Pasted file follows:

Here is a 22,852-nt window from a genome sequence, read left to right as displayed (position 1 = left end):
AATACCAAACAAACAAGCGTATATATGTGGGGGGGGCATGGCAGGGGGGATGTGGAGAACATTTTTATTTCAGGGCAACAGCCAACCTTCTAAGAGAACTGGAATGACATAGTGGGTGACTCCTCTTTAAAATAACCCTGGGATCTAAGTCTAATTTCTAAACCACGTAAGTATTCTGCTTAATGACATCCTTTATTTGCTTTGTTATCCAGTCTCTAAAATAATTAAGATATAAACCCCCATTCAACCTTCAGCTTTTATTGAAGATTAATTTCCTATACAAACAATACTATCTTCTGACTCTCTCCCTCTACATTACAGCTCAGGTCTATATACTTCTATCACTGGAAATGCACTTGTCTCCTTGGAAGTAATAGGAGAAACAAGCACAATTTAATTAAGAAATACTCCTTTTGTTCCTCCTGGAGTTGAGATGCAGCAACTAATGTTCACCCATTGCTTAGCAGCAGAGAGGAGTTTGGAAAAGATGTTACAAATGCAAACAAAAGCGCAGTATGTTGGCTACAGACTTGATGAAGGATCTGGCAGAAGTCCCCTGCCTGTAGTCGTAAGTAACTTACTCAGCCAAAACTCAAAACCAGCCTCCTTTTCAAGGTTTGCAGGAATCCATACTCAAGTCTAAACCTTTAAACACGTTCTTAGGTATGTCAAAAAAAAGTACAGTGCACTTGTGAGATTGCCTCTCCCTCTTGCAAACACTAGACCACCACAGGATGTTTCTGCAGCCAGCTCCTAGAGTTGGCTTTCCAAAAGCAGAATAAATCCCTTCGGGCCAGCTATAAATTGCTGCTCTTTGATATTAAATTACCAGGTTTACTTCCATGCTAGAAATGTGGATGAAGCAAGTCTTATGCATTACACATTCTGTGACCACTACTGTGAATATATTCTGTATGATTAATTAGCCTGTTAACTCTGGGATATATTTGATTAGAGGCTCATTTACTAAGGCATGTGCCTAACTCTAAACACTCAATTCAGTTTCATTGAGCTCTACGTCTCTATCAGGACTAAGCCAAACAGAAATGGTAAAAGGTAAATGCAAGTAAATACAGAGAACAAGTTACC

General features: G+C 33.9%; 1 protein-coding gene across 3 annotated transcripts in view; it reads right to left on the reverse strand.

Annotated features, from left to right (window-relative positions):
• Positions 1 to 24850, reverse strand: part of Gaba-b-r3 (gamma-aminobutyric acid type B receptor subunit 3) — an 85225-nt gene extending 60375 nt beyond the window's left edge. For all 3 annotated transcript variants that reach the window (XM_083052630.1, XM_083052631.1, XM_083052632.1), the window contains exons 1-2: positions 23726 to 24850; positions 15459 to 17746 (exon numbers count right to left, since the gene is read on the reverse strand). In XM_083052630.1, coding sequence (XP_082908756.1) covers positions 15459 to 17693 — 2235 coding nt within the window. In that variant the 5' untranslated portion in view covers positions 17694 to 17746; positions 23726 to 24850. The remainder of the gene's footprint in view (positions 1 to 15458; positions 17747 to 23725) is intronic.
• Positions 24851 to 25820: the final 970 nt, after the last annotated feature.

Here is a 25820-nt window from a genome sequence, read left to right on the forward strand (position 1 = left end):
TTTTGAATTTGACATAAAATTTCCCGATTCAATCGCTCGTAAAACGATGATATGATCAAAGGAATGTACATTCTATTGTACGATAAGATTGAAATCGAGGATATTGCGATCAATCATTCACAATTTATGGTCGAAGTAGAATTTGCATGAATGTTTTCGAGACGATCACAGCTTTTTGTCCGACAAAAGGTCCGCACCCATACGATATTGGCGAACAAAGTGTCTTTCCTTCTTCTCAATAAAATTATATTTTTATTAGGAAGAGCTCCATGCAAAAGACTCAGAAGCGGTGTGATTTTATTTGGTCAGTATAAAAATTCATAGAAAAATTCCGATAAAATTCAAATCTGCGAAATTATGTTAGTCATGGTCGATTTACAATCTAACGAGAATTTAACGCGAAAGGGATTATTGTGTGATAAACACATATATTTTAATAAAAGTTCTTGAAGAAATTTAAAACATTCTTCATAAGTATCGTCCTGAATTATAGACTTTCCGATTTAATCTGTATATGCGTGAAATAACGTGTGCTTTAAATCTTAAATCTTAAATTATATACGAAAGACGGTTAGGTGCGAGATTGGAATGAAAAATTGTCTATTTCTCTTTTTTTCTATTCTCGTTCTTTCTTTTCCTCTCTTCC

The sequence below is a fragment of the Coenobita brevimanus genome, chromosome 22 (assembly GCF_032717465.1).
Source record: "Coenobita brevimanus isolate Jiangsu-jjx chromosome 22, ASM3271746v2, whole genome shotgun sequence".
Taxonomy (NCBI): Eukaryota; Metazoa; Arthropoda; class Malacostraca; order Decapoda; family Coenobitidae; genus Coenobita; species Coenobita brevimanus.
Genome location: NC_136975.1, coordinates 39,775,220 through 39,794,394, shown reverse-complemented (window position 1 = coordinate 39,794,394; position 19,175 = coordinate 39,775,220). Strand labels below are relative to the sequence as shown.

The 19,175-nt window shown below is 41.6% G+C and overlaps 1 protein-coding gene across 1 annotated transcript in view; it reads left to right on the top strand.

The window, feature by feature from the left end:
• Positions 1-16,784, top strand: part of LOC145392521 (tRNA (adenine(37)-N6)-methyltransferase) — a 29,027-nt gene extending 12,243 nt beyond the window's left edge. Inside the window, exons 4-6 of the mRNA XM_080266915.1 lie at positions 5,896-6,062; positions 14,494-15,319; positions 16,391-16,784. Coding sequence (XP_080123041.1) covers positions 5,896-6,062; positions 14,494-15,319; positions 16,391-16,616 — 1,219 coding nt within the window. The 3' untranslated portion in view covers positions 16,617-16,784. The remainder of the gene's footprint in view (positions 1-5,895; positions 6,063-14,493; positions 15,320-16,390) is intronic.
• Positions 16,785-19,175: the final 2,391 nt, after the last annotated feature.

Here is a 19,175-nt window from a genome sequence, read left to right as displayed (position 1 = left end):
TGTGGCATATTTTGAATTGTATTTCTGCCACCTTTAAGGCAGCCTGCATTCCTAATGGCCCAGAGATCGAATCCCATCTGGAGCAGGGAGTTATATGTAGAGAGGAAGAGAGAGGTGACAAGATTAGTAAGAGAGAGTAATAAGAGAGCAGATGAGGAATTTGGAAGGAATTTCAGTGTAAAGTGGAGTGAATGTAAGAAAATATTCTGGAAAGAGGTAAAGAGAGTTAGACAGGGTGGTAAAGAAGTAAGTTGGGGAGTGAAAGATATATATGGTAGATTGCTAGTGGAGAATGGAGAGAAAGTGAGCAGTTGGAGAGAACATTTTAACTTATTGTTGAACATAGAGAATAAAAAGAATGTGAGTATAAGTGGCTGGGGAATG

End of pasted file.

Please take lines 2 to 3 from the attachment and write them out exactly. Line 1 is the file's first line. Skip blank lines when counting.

AATACCAAACAAACAAGCGTATATATGTGGGGGGGGCATGGCAGGGGGGATGTGGAGAACATTTTTATTTCAGGGCAACAGCCAACCTTCTAAGAGAACTGGAATGACATAGTGGGTGACTCCTCTTTAAAATAACCCTGGGATCTAAGTCTAATTTCTAAACCACGTAAGTATTCTGCTTAATGACATCCTTTATTTGCTTTGTTATCCAGTCTCTAAAATAATTAAGATATAAACCCCCATTCAACCTTCAGCTTTTATTGAAGATTAATTTCCTATACAAACAATACTATCTTCTGACTCTCTCCCTCTACATTACAGCTCAGGTCTATATACTTCTATCACTGGAAATGCACTTGTCTCCTTGGAAGTAATAGGAGAAACAAGCACAATTTAATTAAGAAATACTCCTTTTGTTCCTCCTGGAGTTGAGATGCAGCAACTAATGTTCACCCATTGCTTAGCAGCAGAGAGGAGTTTGGAAAAGATGTTACAAATGCAAACAAAAGCGCAGTATGTTGGCTACAGACTTGATGAAGGATCTGGCAGAAGTCCCCTGCCTGTAGTCGTAAGTAACTTACTCAGCCAAAACTCAAAACCAGCCTCCTTTTCAAGGTTTGCAGGAATCCATACTCAAGTCTAAACCTTTAAACACGTTCTTAGGTATGTCAAAAAAAAGTACAGTGCACTTGTGAGATTGCCTCTCCCTCTTGCAAACACTAGACCACCACAGGATGTTTCTGCAGCCAGCTCCTAGAGTTGGCTTTCCAAAAGCAGAATAAATCCCTTCGGGCCAGCTATAAATTGCTGCTCTTTGATATTAAATTACCAGGTTTACTTCCATGCTAGAAATGTGGATGAAGCAAGTCTTATGCATTACACATTCTGTGACCACTACTGTGAATATATTCTGTATGATTAATTAGCCTGTTAACTCTGGGATATATTTGATTAGAGGCTCATTTACTAAGGCATGTGCCTAACTCTAAACACTCAATTCAGTTTCATTGAGCTCTACGTCTCTATCAGGACTAAGCCAAACAGAAATGGTAAAAGGTAAATGCAAGTAAATACAGAGAACAAGTTACC

General features: G+C 33.9%; 1 protein-coding gene across 3 annotated transcripts in view; it reads right to left on the reverse strand.